There are several types of antidote, one of them is to demand something from Muslim men. No one wants to confirm it of course, but there seems to have been a feminist attempt to challenge the leadership in the Muslim Brotherhood in 2012. Muslim Sisters, the female part of the organization, demanded senior positions in the Brotherhood. Sabah El-Saqari’s ambition was to become the first female member, and then position herself as the favourite to replace President Mursi. She resigned in favour of a male candidate, and as we now know, the military overthrew Mursi. I still think this could be the solution in the Middle East. NATO has tried to destabilize these countries, insisting that a Western democracy is the only path to happiness and stability. It would appear that using war to force democracy on people may not do the trick. Perhaps it would be better to support Muslim feminists, while we also demand more of Muslims in the Diaspora? I think Muslims would go through the same social revolution that Jews and Christians have experienced.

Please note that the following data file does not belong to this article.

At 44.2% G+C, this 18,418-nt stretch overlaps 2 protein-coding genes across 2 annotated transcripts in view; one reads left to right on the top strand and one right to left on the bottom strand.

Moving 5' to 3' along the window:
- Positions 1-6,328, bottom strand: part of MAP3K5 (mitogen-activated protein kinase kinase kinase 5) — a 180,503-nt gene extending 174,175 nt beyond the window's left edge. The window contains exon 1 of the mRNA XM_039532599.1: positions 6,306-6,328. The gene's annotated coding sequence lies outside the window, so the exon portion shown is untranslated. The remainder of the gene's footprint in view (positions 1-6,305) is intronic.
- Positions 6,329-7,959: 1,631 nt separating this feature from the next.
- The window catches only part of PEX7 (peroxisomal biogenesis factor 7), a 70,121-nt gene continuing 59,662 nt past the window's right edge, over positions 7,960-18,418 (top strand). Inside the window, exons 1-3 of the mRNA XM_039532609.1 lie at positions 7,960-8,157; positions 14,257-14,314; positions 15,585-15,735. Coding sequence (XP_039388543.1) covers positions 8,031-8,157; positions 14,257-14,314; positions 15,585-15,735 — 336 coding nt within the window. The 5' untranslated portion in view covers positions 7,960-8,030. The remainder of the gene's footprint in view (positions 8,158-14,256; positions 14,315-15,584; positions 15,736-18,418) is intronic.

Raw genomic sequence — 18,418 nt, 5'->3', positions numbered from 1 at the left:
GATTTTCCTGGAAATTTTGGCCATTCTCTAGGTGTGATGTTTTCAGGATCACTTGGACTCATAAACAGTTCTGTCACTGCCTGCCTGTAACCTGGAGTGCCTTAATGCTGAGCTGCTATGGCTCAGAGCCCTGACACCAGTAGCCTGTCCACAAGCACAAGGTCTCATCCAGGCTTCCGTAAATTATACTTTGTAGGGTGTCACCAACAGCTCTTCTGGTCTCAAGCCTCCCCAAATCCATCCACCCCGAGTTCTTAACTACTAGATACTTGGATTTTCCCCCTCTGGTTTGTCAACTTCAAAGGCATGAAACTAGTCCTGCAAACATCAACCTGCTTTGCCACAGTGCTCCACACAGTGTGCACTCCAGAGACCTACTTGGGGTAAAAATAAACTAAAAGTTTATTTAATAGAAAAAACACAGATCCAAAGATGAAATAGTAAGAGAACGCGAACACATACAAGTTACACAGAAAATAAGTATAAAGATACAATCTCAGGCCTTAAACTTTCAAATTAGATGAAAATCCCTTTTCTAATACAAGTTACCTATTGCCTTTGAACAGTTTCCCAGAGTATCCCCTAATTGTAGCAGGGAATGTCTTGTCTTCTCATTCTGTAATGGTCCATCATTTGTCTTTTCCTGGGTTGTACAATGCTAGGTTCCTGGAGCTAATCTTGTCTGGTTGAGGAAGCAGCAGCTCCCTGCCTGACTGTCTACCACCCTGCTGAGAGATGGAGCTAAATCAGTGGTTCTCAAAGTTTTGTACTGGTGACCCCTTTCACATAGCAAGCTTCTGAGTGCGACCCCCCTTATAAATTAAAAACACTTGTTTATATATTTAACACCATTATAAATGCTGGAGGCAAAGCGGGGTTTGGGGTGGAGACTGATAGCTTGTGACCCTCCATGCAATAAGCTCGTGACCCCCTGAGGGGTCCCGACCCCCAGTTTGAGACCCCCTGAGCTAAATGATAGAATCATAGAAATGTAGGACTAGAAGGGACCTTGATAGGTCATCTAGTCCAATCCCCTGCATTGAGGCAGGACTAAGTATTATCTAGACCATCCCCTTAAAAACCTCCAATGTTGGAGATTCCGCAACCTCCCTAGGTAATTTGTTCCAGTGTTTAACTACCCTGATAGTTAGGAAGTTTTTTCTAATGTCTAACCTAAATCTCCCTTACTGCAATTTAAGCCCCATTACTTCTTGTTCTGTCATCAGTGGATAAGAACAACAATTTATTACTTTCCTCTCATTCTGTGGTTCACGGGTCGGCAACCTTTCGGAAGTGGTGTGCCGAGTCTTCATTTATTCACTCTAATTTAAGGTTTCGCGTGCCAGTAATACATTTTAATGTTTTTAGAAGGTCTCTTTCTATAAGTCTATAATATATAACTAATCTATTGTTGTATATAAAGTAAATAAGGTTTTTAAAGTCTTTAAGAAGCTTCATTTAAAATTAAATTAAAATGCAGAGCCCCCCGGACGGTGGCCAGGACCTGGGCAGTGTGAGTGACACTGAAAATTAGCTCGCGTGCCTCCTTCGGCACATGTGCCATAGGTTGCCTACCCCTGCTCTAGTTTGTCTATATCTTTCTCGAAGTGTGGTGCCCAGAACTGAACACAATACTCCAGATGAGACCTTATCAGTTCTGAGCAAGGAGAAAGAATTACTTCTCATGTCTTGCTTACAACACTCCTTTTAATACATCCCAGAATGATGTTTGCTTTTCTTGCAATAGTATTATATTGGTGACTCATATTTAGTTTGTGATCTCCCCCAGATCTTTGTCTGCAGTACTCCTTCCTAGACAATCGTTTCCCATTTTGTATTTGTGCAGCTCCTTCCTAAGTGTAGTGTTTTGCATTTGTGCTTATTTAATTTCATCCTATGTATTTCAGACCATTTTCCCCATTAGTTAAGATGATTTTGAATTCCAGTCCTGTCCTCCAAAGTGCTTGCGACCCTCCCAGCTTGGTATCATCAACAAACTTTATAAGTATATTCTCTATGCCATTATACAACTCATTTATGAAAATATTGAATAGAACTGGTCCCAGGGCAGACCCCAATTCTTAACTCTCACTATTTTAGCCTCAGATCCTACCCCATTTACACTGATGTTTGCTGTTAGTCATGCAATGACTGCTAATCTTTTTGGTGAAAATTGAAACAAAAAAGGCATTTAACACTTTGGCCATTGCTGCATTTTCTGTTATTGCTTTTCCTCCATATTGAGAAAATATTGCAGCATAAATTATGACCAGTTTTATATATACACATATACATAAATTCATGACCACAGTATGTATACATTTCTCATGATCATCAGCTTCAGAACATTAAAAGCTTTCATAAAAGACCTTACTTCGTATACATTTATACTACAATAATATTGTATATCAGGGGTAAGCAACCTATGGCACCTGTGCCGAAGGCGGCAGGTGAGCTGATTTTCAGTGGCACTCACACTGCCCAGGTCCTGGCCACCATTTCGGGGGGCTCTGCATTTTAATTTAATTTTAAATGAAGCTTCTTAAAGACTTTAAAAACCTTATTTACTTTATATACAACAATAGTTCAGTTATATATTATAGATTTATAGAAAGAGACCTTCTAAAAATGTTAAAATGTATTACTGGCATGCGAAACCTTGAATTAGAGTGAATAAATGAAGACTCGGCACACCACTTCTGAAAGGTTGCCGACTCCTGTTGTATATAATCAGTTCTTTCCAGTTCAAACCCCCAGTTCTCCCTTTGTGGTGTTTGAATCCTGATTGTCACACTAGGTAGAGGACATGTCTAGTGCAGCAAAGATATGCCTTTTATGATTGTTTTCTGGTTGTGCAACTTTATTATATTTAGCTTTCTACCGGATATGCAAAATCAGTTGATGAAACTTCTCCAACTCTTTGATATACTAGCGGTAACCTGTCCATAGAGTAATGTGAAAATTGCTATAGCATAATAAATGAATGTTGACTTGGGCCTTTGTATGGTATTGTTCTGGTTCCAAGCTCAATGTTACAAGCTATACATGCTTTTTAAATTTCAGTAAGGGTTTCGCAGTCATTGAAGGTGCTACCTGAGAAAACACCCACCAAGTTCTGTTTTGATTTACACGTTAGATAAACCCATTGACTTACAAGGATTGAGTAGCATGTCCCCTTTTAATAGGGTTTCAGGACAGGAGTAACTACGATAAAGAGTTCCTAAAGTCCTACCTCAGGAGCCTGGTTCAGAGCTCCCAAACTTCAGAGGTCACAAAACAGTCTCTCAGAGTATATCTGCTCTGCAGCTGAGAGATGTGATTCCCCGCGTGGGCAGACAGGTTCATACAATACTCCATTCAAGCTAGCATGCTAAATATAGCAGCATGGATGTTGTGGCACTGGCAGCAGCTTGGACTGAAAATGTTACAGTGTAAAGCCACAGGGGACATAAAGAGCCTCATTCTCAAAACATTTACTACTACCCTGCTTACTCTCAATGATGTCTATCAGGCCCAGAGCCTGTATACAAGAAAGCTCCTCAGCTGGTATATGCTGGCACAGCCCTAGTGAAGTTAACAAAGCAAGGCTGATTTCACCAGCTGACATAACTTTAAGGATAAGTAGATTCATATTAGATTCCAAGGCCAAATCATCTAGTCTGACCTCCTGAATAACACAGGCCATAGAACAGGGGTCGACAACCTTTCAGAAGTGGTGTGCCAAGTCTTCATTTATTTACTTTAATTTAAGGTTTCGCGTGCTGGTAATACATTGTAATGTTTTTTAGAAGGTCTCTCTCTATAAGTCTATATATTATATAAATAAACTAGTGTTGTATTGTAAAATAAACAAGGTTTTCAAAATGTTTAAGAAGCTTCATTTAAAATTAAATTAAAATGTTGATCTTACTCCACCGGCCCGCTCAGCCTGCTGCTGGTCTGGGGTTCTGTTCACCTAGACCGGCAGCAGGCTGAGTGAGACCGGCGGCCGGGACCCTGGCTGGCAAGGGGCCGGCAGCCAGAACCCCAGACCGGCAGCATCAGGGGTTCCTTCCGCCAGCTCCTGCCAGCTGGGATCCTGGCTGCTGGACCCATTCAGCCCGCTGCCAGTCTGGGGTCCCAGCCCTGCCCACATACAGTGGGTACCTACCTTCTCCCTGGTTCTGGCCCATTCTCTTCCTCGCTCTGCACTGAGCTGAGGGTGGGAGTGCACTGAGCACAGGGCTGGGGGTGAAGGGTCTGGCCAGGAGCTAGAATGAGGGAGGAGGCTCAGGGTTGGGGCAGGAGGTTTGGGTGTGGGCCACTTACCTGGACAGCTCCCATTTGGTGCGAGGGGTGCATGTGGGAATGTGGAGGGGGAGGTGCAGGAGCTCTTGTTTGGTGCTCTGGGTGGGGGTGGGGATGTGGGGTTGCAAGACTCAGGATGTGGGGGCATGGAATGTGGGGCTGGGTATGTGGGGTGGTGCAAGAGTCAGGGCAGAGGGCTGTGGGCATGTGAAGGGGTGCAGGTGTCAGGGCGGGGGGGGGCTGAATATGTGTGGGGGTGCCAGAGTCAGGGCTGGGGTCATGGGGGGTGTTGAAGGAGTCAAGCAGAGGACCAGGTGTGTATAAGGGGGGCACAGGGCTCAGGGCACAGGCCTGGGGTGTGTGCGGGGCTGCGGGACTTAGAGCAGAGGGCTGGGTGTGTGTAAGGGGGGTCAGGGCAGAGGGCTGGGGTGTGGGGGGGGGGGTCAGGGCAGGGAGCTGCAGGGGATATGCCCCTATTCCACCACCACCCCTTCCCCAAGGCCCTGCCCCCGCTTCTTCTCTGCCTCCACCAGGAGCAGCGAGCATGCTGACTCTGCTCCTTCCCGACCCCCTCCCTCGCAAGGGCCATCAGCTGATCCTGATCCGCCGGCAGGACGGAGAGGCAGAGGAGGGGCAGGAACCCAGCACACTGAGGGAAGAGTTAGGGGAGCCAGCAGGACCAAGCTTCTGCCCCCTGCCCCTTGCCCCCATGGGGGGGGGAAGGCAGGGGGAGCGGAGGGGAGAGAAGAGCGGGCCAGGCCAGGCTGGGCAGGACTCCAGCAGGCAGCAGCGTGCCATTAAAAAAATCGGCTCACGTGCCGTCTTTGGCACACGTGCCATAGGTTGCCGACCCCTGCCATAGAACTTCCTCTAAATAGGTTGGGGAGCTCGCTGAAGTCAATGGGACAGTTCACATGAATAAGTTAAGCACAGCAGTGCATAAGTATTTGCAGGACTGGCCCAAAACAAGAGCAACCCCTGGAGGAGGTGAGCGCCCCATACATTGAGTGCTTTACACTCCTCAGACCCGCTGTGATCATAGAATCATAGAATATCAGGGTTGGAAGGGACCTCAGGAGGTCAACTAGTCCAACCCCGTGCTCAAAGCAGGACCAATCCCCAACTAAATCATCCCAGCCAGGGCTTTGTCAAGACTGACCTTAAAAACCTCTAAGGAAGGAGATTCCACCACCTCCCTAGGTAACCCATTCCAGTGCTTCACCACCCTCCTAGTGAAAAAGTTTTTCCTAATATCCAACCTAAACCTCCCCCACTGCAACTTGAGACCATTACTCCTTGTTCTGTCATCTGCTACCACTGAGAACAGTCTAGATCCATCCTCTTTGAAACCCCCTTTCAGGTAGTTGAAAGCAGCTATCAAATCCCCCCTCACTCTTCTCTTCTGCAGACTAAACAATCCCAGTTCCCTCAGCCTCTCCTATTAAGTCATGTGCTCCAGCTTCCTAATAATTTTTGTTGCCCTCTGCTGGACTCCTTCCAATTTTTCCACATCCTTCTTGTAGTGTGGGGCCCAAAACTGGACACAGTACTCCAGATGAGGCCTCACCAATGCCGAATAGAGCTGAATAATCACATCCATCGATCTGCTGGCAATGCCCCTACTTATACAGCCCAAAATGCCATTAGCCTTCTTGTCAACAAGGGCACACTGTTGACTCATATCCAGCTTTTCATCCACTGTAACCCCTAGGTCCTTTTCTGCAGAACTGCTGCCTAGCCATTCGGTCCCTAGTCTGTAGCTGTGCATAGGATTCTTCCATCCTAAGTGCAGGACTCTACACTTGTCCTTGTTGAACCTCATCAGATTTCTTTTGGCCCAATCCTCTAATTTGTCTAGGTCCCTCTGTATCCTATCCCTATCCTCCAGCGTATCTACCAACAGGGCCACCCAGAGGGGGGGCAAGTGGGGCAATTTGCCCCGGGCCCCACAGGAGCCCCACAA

I have a feeling that we don’t debate this because we don’t want the racism label. There isn’t complete equality in Norway either, but life here is still pretty good. Women have far more choices than they used to, and there is more help available. In a society with immigration we can expect influence both ways, but this doesn’t necessarily happen automatically. The European attitude has been that immigrants should be left alone. They may live in a parallel society, but after a couple of generations they are going to choose our culture. This worked with regards to Quebec in Canada, so why not try it? It has been a complete failure in Europe.